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When I adjust the brakes, after each wheel I pull the breakaway switch then try to rotate the wheel. If it won't rotate I know things are working.
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Old 11-18-2015, 07:21 AM   #36
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This thread has been a gold mine of ideas to check when brake problems do come up. Thanks.
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Old 11-18-2015, 08:10 AM   #37
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This thread has been a gold mine of ideas to check when brake problems do come up. Thanks.
Airstreams, motorcycles, airplanes, etc, do not "wear out" overnight.

Learn to do "functional/pre-flight" checks!!! That way you might discover a simple problem before it becomes serious.

For brakes, find some "loose gravel"...
Drive there with a friend.
Have friend operate tow vehicle while you observe wheels.
Instruct friend to start moving trailer then "apply" the brakes.
As the power "comes up" to the brakes, you should notice the trailer "decelerates" then there should come a point the wheels "lock/stop" then skid on the gravel.
Observe that the wheels "lock" simultaneously. If there is a "delay" in one or one locks too early, there could be a problem.

The problem might be the ground is inconsistent or unlevel.
The wheel bearings might be binding...
The electric it may not be getting to each wheel magnet equally.
And the tests before remain effective

Remember, when you assume maintenance/upkeep duties, it is all your responsibility to "keep up" with these items. The "good side"'of this... You can be more diligent and aware than an RV tech.. Because he won't be as familiar with YOUR Airstream. That is just how things work.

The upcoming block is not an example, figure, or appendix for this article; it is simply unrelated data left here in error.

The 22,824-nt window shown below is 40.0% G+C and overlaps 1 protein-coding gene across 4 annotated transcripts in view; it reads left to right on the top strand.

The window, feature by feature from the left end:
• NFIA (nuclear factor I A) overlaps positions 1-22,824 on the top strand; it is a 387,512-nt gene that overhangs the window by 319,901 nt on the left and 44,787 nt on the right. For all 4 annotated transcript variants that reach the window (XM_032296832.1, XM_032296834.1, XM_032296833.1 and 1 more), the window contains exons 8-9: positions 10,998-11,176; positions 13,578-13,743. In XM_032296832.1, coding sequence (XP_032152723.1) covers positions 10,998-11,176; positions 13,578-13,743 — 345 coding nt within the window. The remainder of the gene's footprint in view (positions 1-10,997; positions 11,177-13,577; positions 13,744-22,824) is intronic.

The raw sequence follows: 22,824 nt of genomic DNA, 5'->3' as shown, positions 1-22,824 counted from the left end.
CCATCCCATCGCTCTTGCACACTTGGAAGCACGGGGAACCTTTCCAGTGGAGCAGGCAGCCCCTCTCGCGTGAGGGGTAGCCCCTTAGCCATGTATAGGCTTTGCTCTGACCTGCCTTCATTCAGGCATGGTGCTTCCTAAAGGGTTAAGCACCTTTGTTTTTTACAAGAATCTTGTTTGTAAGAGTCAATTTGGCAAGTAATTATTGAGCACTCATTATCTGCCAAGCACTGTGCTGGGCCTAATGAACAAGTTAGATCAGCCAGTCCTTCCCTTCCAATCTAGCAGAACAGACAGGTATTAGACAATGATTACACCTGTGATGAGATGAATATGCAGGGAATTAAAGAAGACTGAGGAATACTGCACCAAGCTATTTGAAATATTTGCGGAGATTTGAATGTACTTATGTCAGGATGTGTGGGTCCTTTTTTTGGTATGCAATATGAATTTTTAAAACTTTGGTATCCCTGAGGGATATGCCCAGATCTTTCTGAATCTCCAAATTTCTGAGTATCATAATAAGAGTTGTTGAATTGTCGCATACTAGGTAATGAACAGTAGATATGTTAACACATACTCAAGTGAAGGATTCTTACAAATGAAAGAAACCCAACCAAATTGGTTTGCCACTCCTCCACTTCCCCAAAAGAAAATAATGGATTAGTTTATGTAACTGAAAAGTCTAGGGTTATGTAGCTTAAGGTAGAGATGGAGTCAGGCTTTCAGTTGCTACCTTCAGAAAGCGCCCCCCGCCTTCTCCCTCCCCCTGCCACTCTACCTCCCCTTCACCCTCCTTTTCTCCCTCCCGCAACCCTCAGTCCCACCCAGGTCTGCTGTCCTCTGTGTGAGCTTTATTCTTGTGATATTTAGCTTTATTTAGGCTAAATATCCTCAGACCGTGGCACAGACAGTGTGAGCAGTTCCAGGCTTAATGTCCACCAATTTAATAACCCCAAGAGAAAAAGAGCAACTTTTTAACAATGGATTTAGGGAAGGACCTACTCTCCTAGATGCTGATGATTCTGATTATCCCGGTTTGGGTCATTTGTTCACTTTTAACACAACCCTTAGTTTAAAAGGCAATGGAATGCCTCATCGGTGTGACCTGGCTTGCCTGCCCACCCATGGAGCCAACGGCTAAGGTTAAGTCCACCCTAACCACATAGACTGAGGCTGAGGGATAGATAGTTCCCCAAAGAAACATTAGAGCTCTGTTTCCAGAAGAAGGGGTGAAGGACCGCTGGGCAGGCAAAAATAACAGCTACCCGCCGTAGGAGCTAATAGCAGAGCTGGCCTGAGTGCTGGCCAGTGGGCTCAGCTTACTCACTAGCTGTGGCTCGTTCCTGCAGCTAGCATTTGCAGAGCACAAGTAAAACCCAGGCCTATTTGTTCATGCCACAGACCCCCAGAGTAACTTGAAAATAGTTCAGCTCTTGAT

When I was a technician with a big blue company, I knew how each machine was "designed" to work..once I made the machine "work to specification" I then "tuned" it to meet customer request based upon their experiences. That is where "knowing" your Airstream is key.
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Old 11-18-2015, 12:16 PM   #38
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I ran an additional ground from the Jack bolt via an actual length of 3 conductor SJ extension cord grouped all 3 wires in one connection. It attaches to a stud on the hitch with a wing nut. Cable is flexible. Cable stays with trailer.

Belt and suspenders approach.
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Old 11-19-2015, 07:04 AM   #39
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Quote:
Originally Posted by cwf View Post
ahh.. #2 on my list!

I replaced my 'grounds'...
Yes, those are the same ones I just had to work on. As mentioned, the old ones were so badly corroded (Canadian winter salt maybe) that I could not even loosen the slotted wire clamp screws, let alone the bolts in order to clean things up.

I was working on the trailer in the storage yard 10 miles from my house so I had limited tools with me and had to make a temporary repair. I left the original defective grounds in place, cleaned the bare copper ground wires and soldered a couple of #12 wires that I had with me onto each one. I drilled 2 new holes adjacent to the original ground bol holes, cleaned the frame to bright metal and secured these wires to the frame with new bolts and lots of dielectric grease applied.

Are those ground lugs you have used readily availabe from electrical supply houses? I probably cut the old ones off with an angle grinder and apply new ones


It just occurs to me that If memory serves me, my trailer has at least one more ground wire located on the frame near the back of the trailer - Id better check that one out too!


Thanks ................ Brian.
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Old 11-19-2015, 10:29 AM   #40